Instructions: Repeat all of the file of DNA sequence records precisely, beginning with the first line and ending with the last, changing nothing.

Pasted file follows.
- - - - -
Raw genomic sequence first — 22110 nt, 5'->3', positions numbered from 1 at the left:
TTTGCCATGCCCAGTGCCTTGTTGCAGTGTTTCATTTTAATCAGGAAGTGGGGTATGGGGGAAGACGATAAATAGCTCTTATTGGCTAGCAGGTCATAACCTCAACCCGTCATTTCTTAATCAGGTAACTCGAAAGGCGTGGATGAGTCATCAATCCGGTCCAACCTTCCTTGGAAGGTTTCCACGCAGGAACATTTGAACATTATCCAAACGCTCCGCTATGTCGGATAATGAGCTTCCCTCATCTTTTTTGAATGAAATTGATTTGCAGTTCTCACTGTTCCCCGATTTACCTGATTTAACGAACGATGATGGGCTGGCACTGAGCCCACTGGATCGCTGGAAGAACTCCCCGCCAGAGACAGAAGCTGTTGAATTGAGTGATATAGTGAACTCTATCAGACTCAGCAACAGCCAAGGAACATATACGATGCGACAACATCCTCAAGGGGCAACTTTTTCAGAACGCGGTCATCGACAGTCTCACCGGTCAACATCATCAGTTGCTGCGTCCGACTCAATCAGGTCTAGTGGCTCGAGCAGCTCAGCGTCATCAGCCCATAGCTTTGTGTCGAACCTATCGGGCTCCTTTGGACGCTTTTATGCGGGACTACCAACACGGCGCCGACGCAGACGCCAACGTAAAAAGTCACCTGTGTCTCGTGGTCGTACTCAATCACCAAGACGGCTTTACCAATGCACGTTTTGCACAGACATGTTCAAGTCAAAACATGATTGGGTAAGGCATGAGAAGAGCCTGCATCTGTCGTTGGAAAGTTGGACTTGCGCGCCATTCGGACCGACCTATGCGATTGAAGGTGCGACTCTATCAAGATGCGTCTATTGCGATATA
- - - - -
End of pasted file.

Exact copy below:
Raw genomic sequence first — 22110 nt, 5'->3', positions numbered from 1 at the left:
TTTGCCATGCCCAGTGCCTTGTTGCAGTGTTTCATTTTAATCAGGAAGTGGGGTATGGGGGAAGACGATAAATAGCTCTTATTGGCTAGCAGGTCATAACCTCAACCCGTCATTTCTTAATCAGGTAACTCGAAAGGCGTGGATGAGTCATCAATCCGGTCCAACCTTCCTTGGAAGGTTTCCACGCAGGAACATTTGAACATTATCCAAACGCTCCGCTATGTCGGATAATGAGCTTCCCTCATCTTTTTTGAATGAAATTGATTTGCAGTTCTCACTGTTCCCCGATTTACCTGATTTAACGAACGATGATGGGCTGGCACTGAGCCCACTGGATCGCTGGAAGAACTCCCCGCCAGAGACAGAAGCTGTTGAATTGAGTGATATAGTGAACTCTATCAGACTCAGCAACAGCCAAGGAACATATACGATGCGACAACATCCTCAAGGGGCAACTTTTTCAGAACGCGGTCATCGACAGTCTCACCGGTCAACATCATCAGTTGCTGCGTCCGACTCAATCAGGTCTAGTGGCTCGAGCAGCTCAGCGTCATCAGCCCATAGCTTTGTGTCGAACCTATCGGGCTCCTTTGGACGCTTTTATGCGGGACTACCAACACGGCGCCGACGCAGACGCCAACGTAAAAAGTCACCTGTGTCTCGTGGTCGTACTCAATCACCAAGACGGCTTTACCAATGCACGTTTTGCACAGACATGTTCAAGTCAAAACATGATTGGGTAAGGCATGAGAAGAGCCTGCATCTGTCGTTGGAAAGTTGGACTTGCGCGCCATTCGGACCGACCTATGCGATTGAAGGTGCGACTCTATCAAGATGCGTCTATTGCGATATA